One of the great delusions that most suffer under is that the past is a good predictor of the future.
While this may be true most of the time, it is not true in the case of real novelty.

It does seem to be the case that we live in an open system, and that the regularity of cause and effect we experience at the normal scale of human experience is actually the result of “stochastic systems” at the lower level.

Stochastic systems in this sense refers to systems that are truly random, but within certain probability distributions.
Both the logic and the experimental results of the realm of Quantum Mechanics seem to clearly demonstrate that the operational utility of the notion of cause and effect that we are used to in our normal experience is merely an illusion in a sense. Cause and effect seems to be the result of vast numbers of random interactions within certain probability distributions giving very predictable outcomes at the level of large collections of things.

However, at the level of individuals within those collections, Quantum outcomes seem not only unpredictable, but unknowable.

It seems that human awareness has several levels of such stochastic “quantum” processes within it.
It seems we all have an ability to express such randomness as levels of “creativity”.

So, coming back to economies more directly, part of what the “profit signal” in an economy does, is to encourage innovation (novelty) that allows individuals to produce goods or services at a lower cost than competitors, and thus make greater profit.

In antiquity people rapidly figured out that such a system leads to loss of profits, so people tended to form into guilds and groups to protect their way of making a living from too much competition.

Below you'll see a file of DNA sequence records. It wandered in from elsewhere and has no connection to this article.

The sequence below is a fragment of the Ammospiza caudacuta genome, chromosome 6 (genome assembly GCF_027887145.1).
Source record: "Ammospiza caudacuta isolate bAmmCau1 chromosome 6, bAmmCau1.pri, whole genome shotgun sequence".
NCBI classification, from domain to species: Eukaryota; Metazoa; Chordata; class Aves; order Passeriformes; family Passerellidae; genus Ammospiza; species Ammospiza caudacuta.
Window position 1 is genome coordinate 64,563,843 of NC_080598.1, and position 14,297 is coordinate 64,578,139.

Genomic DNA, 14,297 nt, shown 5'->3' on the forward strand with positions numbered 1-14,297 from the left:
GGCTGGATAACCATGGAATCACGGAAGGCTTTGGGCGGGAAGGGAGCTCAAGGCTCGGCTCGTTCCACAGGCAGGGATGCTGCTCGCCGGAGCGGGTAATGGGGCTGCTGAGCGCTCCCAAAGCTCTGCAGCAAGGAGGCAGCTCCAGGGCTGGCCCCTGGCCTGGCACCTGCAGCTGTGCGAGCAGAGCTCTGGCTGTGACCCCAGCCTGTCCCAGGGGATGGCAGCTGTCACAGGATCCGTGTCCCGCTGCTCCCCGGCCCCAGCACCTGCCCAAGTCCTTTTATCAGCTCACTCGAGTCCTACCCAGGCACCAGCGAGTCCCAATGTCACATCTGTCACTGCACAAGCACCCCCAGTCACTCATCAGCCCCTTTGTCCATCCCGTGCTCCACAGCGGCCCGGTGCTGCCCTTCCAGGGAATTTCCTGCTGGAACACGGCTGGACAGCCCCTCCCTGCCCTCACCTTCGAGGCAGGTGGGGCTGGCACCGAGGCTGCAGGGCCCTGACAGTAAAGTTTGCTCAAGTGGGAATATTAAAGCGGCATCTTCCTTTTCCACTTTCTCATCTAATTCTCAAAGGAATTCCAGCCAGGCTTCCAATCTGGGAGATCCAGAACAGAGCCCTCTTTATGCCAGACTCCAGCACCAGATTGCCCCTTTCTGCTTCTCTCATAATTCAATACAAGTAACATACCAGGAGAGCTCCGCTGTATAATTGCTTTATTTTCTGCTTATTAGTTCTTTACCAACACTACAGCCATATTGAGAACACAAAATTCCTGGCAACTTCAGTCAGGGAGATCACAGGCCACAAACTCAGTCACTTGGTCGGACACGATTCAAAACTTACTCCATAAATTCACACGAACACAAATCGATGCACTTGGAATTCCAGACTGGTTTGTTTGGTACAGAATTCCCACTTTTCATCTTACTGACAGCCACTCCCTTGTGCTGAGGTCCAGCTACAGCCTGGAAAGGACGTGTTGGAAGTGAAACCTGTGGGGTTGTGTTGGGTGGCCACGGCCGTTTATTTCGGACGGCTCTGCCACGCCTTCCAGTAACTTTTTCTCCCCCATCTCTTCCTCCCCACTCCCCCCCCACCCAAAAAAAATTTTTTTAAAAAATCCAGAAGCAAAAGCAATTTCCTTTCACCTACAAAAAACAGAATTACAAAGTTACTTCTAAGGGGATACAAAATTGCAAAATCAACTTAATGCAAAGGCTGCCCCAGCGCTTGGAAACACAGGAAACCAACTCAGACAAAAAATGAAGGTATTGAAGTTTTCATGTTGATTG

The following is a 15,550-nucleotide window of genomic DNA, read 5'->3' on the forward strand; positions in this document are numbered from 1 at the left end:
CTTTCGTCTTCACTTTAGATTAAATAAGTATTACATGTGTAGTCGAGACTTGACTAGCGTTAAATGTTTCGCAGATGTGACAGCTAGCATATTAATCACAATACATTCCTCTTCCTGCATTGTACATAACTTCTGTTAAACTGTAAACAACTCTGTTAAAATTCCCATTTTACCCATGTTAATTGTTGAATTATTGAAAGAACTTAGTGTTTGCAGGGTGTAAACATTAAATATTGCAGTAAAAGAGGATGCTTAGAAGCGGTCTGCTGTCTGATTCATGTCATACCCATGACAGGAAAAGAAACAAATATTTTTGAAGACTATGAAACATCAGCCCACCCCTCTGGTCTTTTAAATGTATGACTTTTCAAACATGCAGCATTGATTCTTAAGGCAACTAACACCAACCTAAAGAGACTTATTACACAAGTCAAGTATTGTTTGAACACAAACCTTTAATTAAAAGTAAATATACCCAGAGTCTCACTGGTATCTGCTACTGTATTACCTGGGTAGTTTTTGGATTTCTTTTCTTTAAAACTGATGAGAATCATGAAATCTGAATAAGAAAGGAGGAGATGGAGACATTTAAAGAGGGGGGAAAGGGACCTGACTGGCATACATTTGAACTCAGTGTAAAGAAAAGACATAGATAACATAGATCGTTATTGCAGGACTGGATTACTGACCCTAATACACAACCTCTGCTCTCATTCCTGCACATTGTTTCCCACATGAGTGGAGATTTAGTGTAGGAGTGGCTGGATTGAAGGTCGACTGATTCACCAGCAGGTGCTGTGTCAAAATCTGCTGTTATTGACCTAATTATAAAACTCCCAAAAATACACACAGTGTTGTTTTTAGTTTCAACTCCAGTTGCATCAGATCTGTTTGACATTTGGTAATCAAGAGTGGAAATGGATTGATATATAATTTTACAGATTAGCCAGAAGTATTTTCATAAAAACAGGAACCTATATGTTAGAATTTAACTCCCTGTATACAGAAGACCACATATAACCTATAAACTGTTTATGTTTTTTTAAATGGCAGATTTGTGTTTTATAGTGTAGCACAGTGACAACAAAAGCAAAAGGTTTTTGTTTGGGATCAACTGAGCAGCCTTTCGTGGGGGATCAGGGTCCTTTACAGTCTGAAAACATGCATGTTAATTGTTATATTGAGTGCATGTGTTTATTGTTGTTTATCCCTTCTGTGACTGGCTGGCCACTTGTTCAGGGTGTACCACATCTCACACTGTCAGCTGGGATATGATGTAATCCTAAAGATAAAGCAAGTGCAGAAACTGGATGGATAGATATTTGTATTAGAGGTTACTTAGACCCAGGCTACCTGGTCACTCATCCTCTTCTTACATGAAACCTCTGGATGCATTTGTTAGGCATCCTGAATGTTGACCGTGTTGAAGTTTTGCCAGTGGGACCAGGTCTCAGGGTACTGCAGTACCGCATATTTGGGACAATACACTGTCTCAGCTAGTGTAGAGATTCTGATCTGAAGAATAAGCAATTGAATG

One of the powerful things that has happened is that we have found other ways of automating processes, using energy from sources like water, wind and fire.

For several centuries there has been much disruption, as new technologies have removed the need for humans in old areas, and have replaced them with machines, and what has happened in the past is that new areas for humans to add value have opened up.

Now something fundamentally different is happening.

We are in an age of exponential growth of automation technologies (actually some aspects are double exponentials).

To a good first order approximation we are now seeing a doubling of capability every year.

We can now automate any process involving information alone far faster than any human can perform any such task.

We are seeing the first generation of 3D printing.
Molecular level manufacturing is on the near horizon. Sure there are some significant hurdles to overcome, and the overcoming of them is a matter of a few years, perhaps a couple of 10s of years, not much more.

So the process of the price signal in markets encouraging human creativity is now resulting in very small groups of individuals being able to create vast amounts of value, by automating processes that once employed millions.

So let us step back to values directly.

Some values we get from genetics.
Some values we get from culture.

We are also capable of creating values, and choosing values.

Economic systems focus on a particular sort of value – exchange value in a market.

Humans have many more sorts of values.

Primarily we have survival values.

We are capable of choosing any other sort of value, or creating a vast set of context sensitive values (values that have different weightings in different contexts).

We speak of family values, cultural values, environmental values, and many more abstract and higher level sets of values (potentially infinitely recursive). In a very real sense, liberty is as much about the ability to influence one’s own sets of values, their hierarchical structure and their contextual weightings, as it is about freedom of movement and reasonable access to resources.